DIY · tutorial

DIY Pinboard attempt #1

IMG_7241I have a sort of love/hate relationship with corkboard bulletin boards. The idea of them greatly appeals to my organizational DNA, but they never really live up to their potential of making my life tidier, nor do they ever look quite as good in use as they do in my imagination.

So when I needed to install some new shelving in my office, I was pleased that I could finally remove the beat-up bulletin board that had previously been taking up so much valuable wall space. My new cubicle cubbyholes are now happily creating order out of the chaos of my assorted knickknacks, and the old bumpy bulletin board got demoted to a dark closet.

Yet every time I opened the closet door, that poor old bulletin board, now denuded of mementos, looked so raggedy and sad. I felt so sorry for it!  I decided to re-purpose it and give it a second life as a padded pinboard for my bedroom. To that end, I did some online research and bought about $5 worth of remnant fabric and some flower-heaedd upholstery tacks at Jo-Ann Fabrics and went to work with leftover batting and ribbon from my stash and my staple gun.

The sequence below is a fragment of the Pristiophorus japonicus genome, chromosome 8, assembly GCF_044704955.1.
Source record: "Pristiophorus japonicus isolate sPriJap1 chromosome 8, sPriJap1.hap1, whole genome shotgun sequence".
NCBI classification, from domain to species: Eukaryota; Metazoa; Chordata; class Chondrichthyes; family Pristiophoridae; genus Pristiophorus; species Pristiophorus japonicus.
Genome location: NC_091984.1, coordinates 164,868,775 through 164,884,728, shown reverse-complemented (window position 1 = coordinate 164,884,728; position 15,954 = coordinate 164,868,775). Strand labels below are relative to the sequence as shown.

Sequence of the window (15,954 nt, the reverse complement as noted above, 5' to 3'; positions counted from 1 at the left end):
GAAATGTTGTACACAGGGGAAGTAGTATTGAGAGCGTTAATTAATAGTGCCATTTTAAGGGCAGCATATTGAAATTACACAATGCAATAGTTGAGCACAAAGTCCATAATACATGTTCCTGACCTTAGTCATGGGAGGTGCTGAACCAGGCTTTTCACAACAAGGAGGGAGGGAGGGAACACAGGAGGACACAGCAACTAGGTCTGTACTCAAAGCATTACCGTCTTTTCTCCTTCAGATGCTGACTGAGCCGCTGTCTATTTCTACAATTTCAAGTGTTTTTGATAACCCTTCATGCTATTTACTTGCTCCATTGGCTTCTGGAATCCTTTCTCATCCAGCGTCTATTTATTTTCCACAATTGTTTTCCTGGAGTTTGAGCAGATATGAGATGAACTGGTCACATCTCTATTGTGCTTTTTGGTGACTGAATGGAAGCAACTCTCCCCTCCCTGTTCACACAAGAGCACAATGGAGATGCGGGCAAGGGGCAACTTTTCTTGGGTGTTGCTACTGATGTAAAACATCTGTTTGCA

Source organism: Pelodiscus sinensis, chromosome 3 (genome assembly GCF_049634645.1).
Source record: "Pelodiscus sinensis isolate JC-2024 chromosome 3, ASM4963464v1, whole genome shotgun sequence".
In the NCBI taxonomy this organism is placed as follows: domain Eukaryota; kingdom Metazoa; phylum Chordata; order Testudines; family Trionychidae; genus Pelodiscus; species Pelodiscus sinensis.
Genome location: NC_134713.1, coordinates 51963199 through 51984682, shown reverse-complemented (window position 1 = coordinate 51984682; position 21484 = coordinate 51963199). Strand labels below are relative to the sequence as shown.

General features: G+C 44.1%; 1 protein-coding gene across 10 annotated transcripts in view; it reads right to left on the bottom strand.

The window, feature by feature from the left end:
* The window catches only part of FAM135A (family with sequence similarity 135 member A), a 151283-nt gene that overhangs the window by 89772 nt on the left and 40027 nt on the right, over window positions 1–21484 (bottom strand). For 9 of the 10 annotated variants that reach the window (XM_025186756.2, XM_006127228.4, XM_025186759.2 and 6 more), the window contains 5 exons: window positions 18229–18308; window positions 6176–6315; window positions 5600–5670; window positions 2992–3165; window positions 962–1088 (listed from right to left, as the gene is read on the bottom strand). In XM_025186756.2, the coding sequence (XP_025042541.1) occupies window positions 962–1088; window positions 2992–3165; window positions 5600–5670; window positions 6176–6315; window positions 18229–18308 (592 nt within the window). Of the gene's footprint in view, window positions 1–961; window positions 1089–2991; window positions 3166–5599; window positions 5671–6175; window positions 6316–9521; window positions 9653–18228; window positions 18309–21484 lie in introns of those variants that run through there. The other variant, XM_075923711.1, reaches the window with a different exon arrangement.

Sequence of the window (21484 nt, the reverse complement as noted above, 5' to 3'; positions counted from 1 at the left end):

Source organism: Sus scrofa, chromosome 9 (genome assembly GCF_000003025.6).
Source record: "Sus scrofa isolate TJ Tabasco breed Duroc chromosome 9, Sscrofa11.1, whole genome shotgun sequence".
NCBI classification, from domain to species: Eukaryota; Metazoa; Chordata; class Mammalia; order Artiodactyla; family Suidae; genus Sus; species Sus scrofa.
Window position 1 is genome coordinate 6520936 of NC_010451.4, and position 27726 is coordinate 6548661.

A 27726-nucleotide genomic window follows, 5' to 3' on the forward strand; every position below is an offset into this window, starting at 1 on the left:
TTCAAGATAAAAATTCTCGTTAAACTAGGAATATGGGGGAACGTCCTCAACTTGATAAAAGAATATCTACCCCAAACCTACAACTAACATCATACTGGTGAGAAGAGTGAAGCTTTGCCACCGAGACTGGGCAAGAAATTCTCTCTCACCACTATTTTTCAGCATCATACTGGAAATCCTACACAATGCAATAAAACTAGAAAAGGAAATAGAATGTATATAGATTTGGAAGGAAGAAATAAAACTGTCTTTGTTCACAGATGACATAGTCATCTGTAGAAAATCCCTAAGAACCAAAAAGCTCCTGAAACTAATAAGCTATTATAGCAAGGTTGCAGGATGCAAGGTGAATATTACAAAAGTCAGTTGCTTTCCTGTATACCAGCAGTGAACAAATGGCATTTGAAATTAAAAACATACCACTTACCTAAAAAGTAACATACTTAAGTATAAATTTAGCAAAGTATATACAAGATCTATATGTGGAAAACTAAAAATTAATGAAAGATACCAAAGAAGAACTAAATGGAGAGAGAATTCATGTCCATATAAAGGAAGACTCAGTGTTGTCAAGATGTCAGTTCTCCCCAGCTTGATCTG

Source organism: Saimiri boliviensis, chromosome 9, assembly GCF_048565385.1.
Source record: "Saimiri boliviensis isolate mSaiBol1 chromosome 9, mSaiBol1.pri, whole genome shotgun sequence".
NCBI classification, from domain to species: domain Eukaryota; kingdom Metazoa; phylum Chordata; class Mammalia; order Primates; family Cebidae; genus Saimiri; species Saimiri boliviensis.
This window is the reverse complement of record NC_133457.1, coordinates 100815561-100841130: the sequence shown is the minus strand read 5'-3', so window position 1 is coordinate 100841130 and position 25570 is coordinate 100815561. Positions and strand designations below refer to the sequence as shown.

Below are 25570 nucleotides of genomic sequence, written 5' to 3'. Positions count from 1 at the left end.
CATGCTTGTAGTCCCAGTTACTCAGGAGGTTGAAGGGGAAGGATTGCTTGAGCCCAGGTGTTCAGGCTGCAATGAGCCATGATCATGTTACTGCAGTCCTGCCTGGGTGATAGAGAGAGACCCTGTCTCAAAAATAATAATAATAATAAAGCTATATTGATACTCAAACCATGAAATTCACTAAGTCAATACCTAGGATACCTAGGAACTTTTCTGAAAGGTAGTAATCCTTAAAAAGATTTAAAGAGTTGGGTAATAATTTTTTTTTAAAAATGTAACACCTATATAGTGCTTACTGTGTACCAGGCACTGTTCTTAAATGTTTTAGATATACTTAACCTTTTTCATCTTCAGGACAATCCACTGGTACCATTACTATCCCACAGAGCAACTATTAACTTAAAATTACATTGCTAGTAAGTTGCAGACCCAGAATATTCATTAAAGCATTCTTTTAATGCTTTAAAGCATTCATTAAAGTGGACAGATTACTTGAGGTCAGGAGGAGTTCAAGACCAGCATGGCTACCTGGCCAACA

The final result was sadly not as spectacularly transformative as countless online DIY tutorials had promised. Oh, I did a neat enough job and the project came together easily enough, but the overall effect of the new board hanging on my wall was just, well – blah. Upon reflection, one problem was that I used only one layer of batting, when perhaps two would have given the project more “oomph,” and I’m thinking that a wider ribbon might have been a better choice.

The tacks went through the cork and backing easily enough, but securing them presented a problem I had not anticipated. A second layer of heavy cardboard as a base might have been helpful in improving their overall stability. Luckily, I have cardboard, extra batting and plenty of leftover ribbon in my cupboard, so I may just try a re-do of the project this weekend. I’m determined to give that sad little bulletin board a new lease on life.

cross stitch · finishing · tutorial

Mason Jar Pincusion

IMG_7233For this personalized pincushion project I used a small 8-ounce mason jar because that’s what I had on hand, and because I thought it would be the perfect size for storing little things, like a few skeins of floss for a small project. Of course, I could have reused any size mason jar from my cupboard stash, as long as the jar came with a ring and lid separate.